Verran was widely respected as a politician in South Australia, first as Labor member and Premier, later as a member of the National Party, of which he was president in 1922. The Australian Worker commented that with ‘many fine deeds on the credit side of his public ledger’, he would be forgiven for his ‘defection’. Active in the Methodist Church and Freemasonry, Verran had also been Chief Ruler in the Rechabite Lodge. He was proud of his British birth and, although he had been an infant immigrant, continued into old age to assert Britishness as part of his creed: ‘I believe in the British Empire. I have lived under the British flag all my life. I believe in Old England, just as I believe in God’. His daughter, Ruby Horton, recalled Verran as a man who had ‘never sought wealth’, who had ‘died a poor politician but rich in his beliefs’.
 Advertiser (Adelaide), 8 June 1932, p. 9; H. T. Burgess (ed.), The Cyclopedia of South Australia, vol. 1, 1907, Cyclopedia Company, Adelaide, p. 220; Oswald Pryor, Australia’s Little Cornwall, Rigby, Adelaide, 1962, pp. 126–129; Arnold D. Hunt, ‘Verran, John’, ADB, vol. 12; Graham Jenkin, Conquest of the Ngarrindjeri, Rigby, Adelaide, 1979, pp. 288–289; Westralian Worker (Kalgoorlie), 2 June 1911, p. 1.
 D. J. Murphy (ed.) Labour in Politics: The State Labor Parties in Australia 1880–1920, UQP, St Lucia, Qld, 1975, pp. 263–266, 268; Gordon D. Combe, Responsible Government in South Australia, Government Printer, Adelaide, 1957, pp. 144–146, 202; SAPD, 5 July 1910, pp. 18–27.
 SAPD, 18 August 1910, p. 346, 28 September 1910, pp. 617–622; SAPP, Reports of the royal commission on the Aborigines, 1913and 1916; Jenkin, Conquest of the Ngarrindjeri, pp. 244–247, 258–260, 269–270; SAPD, 5 October 1915, p. 1140, 8 August 1916, p. 634, 30 August 1916, pp. 1092–1097, 13 September 1916, p. 1233, 26 September 1917, p. 341, 31 October 1917, pp. 927–930; Elizabeth Haydon Kwan, Which Flag? Which Country? An Australian Dilemma, 1901–1951, PhD thesis, ANU, 1995, pp. 235–236, 243–245, 252–255.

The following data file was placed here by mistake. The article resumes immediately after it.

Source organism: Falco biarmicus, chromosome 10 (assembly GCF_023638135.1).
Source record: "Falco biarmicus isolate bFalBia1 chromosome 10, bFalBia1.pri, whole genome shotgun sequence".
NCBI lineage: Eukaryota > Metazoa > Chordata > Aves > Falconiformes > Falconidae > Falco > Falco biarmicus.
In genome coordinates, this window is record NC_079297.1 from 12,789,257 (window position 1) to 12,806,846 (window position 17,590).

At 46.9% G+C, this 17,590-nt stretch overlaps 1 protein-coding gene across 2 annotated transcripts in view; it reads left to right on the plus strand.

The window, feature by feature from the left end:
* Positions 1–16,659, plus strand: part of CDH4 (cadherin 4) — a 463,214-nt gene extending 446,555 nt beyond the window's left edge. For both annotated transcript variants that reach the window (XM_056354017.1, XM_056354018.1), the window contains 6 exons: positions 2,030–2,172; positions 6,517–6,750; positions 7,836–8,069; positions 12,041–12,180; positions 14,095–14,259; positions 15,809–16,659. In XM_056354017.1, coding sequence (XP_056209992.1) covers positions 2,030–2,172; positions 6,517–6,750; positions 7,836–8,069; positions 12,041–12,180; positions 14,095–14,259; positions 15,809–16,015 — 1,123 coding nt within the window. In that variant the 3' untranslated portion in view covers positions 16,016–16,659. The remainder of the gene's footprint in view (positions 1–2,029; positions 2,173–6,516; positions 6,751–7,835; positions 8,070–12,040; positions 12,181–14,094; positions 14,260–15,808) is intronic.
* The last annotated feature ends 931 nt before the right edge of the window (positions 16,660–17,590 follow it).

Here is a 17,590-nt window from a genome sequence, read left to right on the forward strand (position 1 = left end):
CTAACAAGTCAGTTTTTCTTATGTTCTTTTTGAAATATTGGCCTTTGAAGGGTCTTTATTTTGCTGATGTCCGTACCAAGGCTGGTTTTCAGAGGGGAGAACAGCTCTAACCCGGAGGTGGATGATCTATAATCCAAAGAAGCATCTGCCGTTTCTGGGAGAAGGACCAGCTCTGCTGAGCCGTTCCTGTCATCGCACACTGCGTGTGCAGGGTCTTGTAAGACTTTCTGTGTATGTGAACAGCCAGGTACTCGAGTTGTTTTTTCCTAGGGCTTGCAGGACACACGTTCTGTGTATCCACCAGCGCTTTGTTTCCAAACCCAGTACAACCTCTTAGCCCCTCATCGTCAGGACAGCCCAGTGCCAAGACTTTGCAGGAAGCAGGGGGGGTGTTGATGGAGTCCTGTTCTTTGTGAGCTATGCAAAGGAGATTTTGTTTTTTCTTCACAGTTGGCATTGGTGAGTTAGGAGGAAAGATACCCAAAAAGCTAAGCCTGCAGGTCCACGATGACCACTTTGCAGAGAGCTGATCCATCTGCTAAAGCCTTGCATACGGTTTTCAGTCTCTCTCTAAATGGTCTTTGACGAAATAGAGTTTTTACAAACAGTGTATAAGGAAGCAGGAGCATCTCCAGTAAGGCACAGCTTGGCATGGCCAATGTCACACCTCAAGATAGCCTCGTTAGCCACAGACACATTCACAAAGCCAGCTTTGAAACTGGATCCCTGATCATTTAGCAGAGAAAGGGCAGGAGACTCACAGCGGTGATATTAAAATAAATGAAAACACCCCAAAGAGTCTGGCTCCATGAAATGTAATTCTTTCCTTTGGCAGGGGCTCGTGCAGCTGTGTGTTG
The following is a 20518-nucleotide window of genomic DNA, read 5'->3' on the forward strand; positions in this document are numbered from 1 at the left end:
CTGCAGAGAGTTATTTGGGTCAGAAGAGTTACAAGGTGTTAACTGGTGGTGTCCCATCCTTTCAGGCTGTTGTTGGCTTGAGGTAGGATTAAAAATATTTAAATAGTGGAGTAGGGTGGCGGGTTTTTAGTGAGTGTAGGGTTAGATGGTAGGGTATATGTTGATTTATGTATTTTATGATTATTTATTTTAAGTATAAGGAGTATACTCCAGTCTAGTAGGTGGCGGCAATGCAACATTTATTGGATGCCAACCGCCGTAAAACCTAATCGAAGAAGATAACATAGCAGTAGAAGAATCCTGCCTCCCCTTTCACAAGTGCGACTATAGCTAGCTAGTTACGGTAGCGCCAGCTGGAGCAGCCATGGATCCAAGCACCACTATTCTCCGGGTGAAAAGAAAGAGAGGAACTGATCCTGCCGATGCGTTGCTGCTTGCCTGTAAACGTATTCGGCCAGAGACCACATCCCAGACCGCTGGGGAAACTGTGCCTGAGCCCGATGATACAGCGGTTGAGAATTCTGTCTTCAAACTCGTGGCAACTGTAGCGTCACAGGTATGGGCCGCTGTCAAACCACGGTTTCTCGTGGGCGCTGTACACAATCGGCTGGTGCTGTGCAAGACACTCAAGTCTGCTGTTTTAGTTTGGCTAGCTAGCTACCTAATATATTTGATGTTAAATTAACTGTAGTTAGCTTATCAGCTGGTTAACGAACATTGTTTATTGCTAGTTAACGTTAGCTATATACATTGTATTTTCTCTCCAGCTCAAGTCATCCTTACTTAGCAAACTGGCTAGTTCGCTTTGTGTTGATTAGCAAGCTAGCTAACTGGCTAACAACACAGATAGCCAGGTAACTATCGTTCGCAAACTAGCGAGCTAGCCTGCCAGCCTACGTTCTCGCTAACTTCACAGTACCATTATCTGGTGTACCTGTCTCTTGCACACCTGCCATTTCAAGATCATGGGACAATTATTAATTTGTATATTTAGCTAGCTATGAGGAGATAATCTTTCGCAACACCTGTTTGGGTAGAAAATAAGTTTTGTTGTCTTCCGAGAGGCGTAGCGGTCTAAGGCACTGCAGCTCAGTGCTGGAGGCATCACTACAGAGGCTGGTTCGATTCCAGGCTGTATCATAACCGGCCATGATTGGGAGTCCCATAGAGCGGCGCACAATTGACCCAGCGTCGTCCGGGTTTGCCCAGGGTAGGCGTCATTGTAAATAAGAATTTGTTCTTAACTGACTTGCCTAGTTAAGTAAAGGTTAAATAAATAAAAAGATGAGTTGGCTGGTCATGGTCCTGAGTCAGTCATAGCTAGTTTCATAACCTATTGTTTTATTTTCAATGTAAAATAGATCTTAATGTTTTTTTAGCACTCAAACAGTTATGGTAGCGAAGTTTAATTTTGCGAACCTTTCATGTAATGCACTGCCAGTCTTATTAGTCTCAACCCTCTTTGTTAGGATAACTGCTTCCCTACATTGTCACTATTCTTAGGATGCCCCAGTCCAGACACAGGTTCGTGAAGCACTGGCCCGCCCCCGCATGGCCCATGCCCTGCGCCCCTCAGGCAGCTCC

CPD, 12 June 1928, p. 5869; SAPD, 28 July 1927, p. 177; CPD, 28 March 1928, p. 4204; SAPD, 30 August 1927, p. 4; CPD, 12 June 1928, p. 5869, 6 September 1928, p. 6428.
 CPD, l2 June 1928, pp. 5866–5869, 6 September 1928, pp. 6429, 6430, l2 June 1928, pp. 5866–5867, 1 December 1927, p. 2350.
 CPD, 28 March 1928, pp. 4204–4205; Senate, Journals, 23 March 1928, 28 March 1928; CPD, 6 September 1928, p. 6427.
 Advertiser (Adelaide), 8 June 1932, p. 9; Percival Serle, ‘Verran, John’, Dictionary of Australian Biography, vol. 2, A & R, Sydney, 1949, p. 447; Australian Worker (Sydney), 22 June 1932, p. 1; CPD, 12 June 1928, p. 5869; Advertiser (Adelaide), 16 June 1984, p. 2.
This biography was first published in The Biographical Dictionary of the Australian Senate, vol. 1, 1901-1929, Melbourne University Press, Carlton South, Vic., 2000, pp. 211-214.